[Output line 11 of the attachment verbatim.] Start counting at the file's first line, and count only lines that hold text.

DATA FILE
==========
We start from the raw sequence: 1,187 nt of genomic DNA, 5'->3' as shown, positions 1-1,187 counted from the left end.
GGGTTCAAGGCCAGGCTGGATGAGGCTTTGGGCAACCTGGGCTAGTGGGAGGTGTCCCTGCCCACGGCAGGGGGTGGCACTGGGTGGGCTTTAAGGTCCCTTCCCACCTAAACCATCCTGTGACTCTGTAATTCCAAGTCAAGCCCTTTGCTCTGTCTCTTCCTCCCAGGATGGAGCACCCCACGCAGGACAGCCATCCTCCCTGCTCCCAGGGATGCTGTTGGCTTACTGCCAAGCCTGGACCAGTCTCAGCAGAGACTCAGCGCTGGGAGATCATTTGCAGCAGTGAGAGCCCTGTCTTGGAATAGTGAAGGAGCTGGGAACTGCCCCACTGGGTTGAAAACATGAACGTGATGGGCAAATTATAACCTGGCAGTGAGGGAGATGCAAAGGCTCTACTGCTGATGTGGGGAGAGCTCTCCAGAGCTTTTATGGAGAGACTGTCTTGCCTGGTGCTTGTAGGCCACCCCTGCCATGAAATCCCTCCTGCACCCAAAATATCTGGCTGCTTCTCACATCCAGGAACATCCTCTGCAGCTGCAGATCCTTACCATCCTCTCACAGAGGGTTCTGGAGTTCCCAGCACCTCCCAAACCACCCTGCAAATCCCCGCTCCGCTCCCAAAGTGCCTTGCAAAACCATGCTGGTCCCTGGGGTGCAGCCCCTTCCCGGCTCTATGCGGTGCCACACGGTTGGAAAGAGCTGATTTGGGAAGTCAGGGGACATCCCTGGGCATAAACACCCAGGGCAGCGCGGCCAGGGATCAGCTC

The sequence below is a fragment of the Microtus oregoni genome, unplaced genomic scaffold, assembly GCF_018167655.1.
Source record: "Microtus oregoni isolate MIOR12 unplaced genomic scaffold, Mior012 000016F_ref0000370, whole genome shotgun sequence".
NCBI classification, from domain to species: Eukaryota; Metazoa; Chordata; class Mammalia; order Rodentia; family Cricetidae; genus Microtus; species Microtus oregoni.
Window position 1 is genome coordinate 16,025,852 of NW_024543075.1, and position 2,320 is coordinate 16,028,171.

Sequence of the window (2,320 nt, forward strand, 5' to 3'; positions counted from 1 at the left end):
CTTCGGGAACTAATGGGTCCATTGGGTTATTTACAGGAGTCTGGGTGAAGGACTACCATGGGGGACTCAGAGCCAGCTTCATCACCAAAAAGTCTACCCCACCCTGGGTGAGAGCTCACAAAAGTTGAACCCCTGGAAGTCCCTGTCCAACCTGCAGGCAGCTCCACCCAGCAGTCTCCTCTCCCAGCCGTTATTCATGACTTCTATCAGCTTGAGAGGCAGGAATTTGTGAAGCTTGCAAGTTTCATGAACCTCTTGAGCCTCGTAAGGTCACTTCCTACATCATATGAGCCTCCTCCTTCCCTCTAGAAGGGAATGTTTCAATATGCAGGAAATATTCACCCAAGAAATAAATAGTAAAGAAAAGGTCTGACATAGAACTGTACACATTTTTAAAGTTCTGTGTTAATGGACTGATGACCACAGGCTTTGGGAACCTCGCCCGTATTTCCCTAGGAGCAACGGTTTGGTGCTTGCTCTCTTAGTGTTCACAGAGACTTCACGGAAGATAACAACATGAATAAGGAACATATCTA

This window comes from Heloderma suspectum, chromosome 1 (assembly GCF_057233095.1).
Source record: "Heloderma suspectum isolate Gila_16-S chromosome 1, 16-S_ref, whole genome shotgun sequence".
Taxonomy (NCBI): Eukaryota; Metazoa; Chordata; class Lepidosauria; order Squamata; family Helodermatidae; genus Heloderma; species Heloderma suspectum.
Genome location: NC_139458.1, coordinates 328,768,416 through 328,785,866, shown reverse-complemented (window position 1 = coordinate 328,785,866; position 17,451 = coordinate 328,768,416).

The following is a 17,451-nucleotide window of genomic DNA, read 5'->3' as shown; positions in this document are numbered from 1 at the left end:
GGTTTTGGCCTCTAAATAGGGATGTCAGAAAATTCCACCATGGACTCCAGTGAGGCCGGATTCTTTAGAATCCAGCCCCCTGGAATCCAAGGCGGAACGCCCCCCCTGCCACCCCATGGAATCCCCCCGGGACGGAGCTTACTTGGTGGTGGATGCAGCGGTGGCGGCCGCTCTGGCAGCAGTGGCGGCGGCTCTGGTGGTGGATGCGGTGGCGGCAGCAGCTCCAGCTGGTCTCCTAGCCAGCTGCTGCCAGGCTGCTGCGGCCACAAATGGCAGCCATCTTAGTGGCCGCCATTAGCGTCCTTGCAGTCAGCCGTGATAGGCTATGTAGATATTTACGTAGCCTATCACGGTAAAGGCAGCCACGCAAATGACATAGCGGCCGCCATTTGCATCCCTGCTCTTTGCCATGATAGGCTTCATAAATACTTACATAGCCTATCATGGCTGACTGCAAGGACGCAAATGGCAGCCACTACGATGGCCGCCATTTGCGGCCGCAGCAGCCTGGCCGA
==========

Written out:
Taxonomy (NCBI): Eukaryota; Metazoa; Chordata; class Lepidosauria; order Squamata; family Helodermatidae; genus Heloderma; species Heloderma suspectum.